What is Your Retirement Glide Path?

Bankrate.com, By Dr. Don Taylor , September 8, 2014

I first heard the term “retirement glide path” close to a decade ago at a retirement income workshop. At the time, I thought it was a colorful way to describe the changes in asset allocations in a target-date retirement fund.

Target date funds are mutual funds, and now exchange-traded funds (ETFs) too, that invest in a combination of stocks, bonds and cash equivalents. The asset mix changes as you approach the year or range of years in the fund’s name. In general, the asset allocations become more conservative, with the percentages of bonds and cash investments increasing and the stock allocation decreasing as you approach that target date. These funds have become the “go to” default investment for firms with 401(k) plans.

One of the issues with choosing the target date as the year you expect to retire is that you may have another 30 years of that portfolio being invested to meet your retirement income needs. Decreasing stock investments when you still have a multi-decade investment horizon may protect your portfolio from risk to principal, but it isn’t likely to help protect the purchasing power of that portfolio over time from inflation eroding that purchasing power.

An alternative to a target date fund is a target risk fund or ETF). With a target risk fund, the asset allocations are based on the investor’s risk tolerance. When you’re aging but your attitude towards risk isn’t changing, you can stay in the same target risk fund and the asset allocations won’t change. When you get to the point where you no longer are comfortable with the fund’s asset allocation mix, you switch funds.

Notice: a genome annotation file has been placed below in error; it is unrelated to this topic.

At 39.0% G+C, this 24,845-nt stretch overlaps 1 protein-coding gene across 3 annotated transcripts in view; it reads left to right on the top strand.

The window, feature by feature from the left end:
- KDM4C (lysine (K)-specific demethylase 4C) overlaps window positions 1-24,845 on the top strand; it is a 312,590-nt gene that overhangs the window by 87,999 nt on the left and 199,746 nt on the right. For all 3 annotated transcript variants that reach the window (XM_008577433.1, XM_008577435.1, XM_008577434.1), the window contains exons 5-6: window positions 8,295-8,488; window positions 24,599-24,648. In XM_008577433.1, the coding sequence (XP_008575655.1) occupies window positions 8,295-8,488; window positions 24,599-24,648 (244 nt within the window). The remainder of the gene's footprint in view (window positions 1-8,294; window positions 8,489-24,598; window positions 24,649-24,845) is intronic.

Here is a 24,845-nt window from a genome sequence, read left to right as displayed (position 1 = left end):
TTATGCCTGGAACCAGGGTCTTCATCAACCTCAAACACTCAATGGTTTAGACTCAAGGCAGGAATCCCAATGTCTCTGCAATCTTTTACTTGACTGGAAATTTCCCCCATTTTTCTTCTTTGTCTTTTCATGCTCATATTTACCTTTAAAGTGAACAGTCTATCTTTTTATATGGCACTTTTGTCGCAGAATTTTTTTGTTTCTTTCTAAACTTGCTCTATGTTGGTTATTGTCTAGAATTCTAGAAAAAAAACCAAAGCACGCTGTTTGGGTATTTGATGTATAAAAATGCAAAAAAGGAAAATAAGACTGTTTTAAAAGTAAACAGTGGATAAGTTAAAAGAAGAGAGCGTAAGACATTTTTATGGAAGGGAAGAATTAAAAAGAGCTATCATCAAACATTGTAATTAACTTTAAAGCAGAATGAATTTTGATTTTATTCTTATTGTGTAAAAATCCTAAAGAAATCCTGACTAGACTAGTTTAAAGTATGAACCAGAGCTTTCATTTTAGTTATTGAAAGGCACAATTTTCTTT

Transitioning from an accumulation portfolio during your working career to a distribution portfolio in retirement, where you aren’t contributing to your retirement accounts is a transition point, but your retirement income needs will drive how the portfolio should be invested over time.

You’ll have a decision to make — whether you’re better off in one of these two types of funds/ETFs or with a custom asset allocation determined with the help of a financial professional. There’s not one right decision. That’s why they call it personal finance.

 To Your Successful Retirement!

Michael Ginsberg, JD, CFP® 


How working in retirement impacts Social Security

Market Watch, Stephen Williams, Sept 8, 2014

A “retiree” enjoys the fruits of his labor.

For many people, retirement can be a difficult transition. Some miss the day-to-day camaraderie of work life while others miss that sense of purpose. Having so much free time isn’t as easy as it may seem. There are some instances when financial demands require a return to at least a part-time if not full-time “retirement” career.

Increasingly retirees are shunning traditional retirement and instead are exploring a return to work. Interestingly, studies have shown that longevity increases in places where people stay active during retirement years. Chianti, Italy is often cited as an example, not from drinking the wine as many suspect, but because older people continue to be engaged in family businesses — tending the fields, conducting wine tours and stomping the grapes.

So how does this trend affect one’s Social Security benefits? What are the timing issues and financial considerations that should be taken into account? Let’s look at a fictional, yet very plausible, scenario to better understand the impact of working in retirement on Social Security.